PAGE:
A mix up with the timing of my second in command’s course dates meant I needed to book transport home tomorrow (she now needs to stay until Wednesday, but I have work stuff that day).
So I stole a book.
A man’s book.
A gem from 1968.
I’ve come to the conclusion that I’ve compounded the problem with the damp wall. Around seven years ago, I fitted a new door, creating an air (or, rather, heat) lock between the kitchen and the back door. The door wasn’t exactly new, since I’d found it in a skip, but it’s a nice door and it resulted in a warmer kitchen during a very cold winter.
Unfortunately, a warmer kitchen resulted in a colder rear lobby. So any damp wasn’t going to dry out.
Since resuming work on the damp wall, with the new/old door remaining open, the wall’s now a lot drier. More frequent use of the kitchen stove of late has surely helped too.
On close inspection, earlier this evening, I realised just how bad the dampness had been.
Salt crystals. Blue ones too.
A while ago, I dropped down to one desktop PC. With smart TVs and other connected devices, there was no longer the need to have more.
One old desktop didn’t quite make it to the tip, purely by accident. It hadn’t been used in years, so I was surprised that it booted-up this afternoon.
I bought it from ebay for around thirty quid over a decade ago, but I think it’s around 17 years old. It’s running Ubuntu 12.04 and, if I remember correctly, couldn’t upgrade to 14.04 a few years ago. It’s something like a Celeron 5 or 600, with a half gig memory and a 60 gig hard drive.
I may keep it.
One of the problems associated with living in a house built in (roughly) the 1830s is the lack of foundations. I may have mentioned this previously.
Last year, I found that the wall by the back door suffered from damp. Badly so. I removed the plaster from the wall and, since I’ve a fondness for exposed brick, I briefly considered leaving it so. However, it seemed that a previous occupant had also detected dampness. Early last century, I’d guess. I say that because the solution was to apply a cement-like substance as a barrier. Some of the cement coating came off with the plaster, but a large patch wouldn’t budge. Despite aggressive chiselling.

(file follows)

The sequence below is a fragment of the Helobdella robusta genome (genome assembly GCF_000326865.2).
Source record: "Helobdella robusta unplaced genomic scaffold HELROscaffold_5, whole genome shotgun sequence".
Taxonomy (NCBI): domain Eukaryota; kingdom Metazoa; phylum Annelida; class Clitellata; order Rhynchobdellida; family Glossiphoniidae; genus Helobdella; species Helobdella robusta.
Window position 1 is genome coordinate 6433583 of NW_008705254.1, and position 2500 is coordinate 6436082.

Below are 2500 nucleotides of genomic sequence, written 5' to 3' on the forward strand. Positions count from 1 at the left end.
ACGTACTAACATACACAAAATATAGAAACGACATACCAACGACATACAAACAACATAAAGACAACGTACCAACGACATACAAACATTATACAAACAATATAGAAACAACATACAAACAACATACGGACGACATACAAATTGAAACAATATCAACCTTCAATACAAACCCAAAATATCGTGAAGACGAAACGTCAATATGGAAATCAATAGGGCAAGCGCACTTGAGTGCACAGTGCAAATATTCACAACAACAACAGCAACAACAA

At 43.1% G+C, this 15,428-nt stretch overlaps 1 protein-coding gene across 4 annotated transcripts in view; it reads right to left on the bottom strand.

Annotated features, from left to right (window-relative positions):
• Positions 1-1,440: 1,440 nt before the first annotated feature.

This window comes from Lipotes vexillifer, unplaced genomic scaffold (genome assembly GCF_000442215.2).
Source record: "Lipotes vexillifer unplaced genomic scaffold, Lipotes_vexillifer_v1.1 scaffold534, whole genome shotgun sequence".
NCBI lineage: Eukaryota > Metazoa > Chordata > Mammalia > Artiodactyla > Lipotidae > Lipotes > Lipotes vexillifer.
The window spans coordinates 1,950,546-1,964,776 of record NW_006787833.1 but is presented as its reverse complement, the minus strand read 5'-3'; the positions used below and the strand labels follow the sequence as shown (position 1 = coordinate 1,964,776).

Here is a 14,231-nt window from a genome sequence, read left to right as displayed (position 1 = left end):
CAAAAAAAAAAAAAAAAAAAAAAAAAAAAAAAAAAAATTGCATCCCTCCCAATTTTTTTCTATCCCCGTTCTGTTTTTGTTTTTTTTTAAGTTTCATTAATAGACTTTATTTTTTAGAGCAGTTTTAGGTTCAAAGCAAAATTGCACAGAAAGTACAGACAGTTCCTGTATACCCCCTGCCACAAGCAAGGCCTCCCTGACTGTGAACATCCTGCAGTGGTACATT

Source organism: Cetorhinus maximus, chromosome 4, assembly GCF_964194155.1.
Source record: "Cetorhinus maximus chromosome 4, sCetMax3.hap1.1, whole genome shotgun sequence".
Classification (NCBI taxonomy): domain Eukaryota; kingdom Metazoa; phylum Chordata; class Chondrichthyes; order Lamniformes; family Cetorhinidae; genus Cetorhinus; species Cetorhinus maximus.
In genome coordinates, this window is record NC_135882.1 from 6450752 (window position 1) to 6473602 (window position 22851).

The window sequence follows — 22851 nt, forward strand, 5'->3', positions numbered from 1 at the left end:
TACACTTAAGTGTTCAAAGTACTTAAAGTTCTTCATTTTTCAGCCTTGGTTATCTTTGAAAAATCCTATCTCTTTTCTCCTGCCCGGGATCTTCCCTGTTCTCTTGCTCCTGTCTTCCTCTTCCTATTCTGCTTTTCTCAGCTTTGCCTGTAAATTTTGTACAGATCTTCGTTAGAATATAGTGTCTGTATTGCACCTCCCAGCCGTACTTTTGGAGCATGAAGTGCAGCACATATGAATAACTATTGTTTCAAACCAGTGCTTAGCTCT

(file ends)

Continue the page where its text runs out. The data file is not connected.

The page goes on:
So, I put off doing anything with the wall because I wasn’t sure what to do with it. After a year of occasional deliberation, I decided on the only real option. To coat the wall and re-plaster.
Today, I took the first step and pointed the wall.
It’s rough, but it’s going to be covered, so I don’t need to tidy it up.
The big lump of stone on the right is the side of the fireplace. I’d have liked to clean it up and leave it exposed, but it’s just not practical.
Somehow, I’d missed the formalisation of Photoshop as a verb. Like many, many other people, I’d used it as such since the 90s, but I’d not realised that it had been adopted by dictionaries until this morning when, on breakfast news, a clip was shown of Theresa May accusing Russia of using fake news along with photoshopped images.
As a committed Linux user, I’ve used Gimp as a most capable alternative to Photoshop. While I do recognise that gimped may not work quite as well as a verb, it feels wrong that mainstream dictionaries should offer free advertising for Adobe.